What are you studying at school?

I’m currently in what are called Preparatory classes. It’s exclusive to the French educational system, but it’s basically 2 years of Math and physics studies which acts like a preparatory course for enrollment in Engineering schools (Grandes écoles). The workload is the highest in Europe I think? Not sure but it’s definitely up there.

What kind of engineering are you planning on studying?

Aerospace engineering hopefully, though I wouldn’t mind getting into computer engineering too!

Cool! So you’re studying those subjects in French?

Yeah the 2 years are completely in French, but I think in engineering schools, all subjects will be studied in English.

That’s the weird thing about the Moroccan educational system: subjects are studied in Arabic even though it won’t be needed after the baccalaureate degree. Same thing after Preparatory classes. I heard they may be changing it so all subjects will be taught in French starting from middle school but I’m not sure if that will ever happen.

So you end up learning similar academic vocabulary in three languages then?

Correct. It’s definitely so unnecessary unless you’re forming future science translators or something similar.

Very interesting — I think that’s something we’ve heard about translating audio plugins into various languages, that it’s almost kind of unnecessary, because audio plugins are such a specialized field that people using them have to learn the English vocabulary no matter what.

I agree with that, however, having your brand displayed in various languages definitely shows with the comprehensiveness of the brand.

Yeah, I think for us it’s also a way of paying our respect to our customers, who come from all over the world. Speaking of the translations — was there a translation you did for the plugins that you’re particularly proud of? Or that you think if particularly interesting?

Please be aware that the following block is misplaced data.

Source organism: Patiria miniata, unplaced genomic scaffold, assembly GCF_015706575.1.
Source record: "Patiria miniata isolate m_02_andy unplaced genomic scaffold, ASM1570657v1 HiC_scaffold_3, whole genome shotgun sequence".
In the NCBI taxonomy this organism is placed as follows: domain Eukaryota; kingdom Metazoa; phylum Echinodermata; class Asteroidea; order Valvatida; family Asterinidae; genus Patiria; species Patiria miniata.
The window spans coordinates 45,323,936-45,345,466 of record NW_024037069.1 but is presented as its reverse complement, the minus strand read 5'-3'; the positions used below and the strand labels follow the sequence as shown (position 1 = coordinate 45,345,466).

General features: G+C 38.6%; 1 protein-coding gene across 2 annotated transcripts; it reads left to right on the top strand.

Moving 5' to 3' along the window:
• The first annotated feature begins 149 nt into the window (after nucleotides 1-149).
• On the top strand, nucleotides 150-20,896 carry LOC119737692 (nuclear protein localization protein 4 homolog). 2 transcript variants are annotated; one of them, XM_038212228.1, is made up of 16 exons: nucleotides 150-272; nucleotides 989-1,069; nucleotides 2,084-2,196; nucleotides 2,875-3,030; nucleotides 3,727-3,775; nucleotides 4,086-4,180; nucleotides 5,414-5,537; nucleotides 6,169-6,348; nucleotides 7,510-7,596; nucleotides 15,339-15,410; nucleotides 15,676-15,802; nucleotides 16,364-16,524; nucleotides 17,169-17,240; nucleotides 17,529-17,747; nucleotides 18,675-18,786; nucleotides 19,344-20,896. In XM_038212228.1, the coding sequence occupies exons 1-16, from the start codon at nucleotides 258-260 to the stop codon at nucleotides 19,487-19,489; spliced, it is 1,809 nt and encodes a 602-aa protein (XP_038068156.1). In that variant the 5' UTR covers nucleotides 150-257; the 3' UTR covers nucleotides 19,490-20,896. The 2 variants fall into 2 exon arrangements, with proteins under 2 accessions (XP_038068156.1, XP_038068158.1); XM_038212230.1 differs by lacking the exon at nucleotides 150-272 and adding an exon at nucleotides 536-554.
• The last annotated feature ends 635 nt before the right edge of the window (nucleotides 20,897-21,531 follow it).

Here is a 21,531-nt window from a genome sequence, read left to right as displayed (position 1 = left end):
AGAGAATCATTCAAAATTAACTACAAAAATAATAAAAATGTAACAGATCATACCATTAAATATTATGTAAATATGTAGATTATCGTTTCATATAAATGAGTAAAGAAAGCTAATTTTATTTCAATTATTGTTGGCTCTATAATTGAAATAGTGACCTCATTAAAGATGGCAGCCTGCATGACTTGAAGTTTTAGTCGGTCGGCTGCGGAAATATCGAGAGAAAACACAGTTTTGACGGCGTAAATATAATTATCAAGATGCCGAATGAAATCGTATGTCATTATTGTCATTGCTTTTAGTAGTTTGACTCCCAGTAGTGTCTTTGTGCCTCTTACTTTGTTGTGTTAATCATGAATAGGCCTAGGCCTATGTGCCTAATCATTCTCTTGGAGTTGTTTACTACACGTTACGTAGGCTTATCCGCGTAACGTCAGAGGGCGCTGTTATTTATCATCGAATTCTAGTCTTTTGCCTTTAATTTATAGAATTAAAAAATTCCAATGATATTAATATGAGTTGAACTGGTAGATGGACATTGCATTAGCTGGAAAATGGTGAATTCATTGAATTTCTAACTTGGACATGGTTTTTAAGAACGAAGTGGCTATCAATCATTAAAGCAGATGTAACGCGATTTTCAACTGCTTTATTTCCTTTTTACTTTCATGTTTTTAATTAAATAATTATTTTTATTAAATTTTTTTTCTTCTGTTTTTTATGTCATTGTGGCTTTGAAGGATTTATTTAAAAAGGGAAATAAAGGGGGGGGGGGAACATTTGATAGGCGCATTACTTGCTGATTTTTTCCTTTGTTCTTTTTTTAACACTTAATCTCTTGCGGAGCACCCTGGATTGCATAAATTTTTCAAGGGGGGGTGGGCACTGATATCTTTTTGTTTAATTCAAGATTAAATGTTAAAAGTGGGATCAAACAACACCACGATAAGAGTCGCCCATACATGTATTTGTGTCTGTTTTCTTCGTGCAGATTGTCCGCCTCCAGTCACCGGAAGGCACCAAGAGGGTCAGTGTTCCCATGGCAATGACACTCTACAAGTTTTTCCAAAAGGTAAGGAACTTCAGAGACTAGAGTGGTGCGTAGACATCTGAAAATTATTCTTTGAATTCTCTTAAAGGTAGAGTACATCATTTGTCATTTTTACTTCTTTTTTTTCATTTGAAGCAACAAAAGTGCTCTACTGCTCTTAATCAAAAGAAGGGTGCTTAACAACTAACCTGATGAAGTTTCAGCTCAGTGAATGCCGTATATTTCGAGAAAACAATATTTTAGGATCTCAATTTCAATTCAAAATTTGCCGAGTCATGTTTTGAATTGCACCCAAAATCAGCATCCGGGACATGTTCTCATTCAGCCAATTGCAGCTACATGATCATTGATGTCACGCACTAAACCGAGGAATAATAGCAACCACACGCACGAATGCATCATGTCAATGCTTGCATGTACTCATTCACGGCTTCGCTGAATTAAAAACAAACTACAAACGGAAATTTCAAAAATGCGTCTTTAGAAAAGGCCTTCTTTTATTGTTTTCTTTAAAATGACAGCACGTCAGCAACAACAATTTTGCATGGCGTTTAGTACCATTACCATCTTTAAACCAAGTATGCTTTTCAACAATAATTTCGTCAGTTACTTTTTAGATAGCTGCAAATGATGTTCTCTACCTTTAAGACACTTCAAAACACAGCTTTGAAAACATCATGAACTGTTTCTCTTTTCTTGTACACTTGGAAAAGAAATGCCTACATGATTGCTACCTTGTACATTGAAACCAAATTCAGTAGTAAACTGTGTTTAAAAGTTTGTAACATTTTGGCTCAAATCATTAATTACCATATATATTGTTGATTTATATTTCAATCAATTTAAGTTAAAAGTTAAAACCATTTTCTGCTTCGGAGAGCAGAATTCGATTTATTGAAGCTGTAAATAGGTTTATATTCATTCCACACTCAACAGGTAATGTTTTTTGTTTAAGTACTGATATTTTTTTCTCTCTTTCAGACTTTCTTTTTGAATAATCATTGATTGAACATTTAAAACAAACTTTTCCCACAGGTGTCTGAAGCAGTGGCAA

I would say that the translation for Vulf’s Crunch slider is definitely one that i find interesting since “القرمَشة” is usually only said in gastronomical contexts. But it definitely works in the Vulf since you can hear the crunchiness rise up as you raise the slider and automatically associate it with something being fried.

Fascinating! That sounds a lot like the Portuguese translation of crunch also (as discussed in this interview with Tiago Frúgoli). I know there are a lot of transliterations in the Arabic versions of the plugins as well — how do you decide to translate or transliterate a given phrase in the plugins?

It really depends on whether the translation would makes sense to a native speaker that is familiar with audio engineering / producing terms, for instance the word “Sidechain” was not gonna make sense at all if it was translated, unless I transliterated it, which is what I ended up doing.

Yeah, even in English, “sidechain” has no real meaning (that I know of) other than it’s meaning in audio.


Is it fair to say that Moroccan music producers that you know all know a good amount of English, or is there a kind of “audio English” that they know?

I’d say that even though the majority of music producers here know a good bit of English, though some only know terms that they need to produce music, which may have been explained to them in Arabic.

Are there any other languages you wish you knew?

I wish i could speak Japanese or Russian fluently, those are very interesting languages.

Last question: if you could live anywhere in the world, where would you live & why?

I’d easily choose NYC because of the productivity opportunities it offers, I can just tell that it has that thing that makes you want to wake up and go out everyday.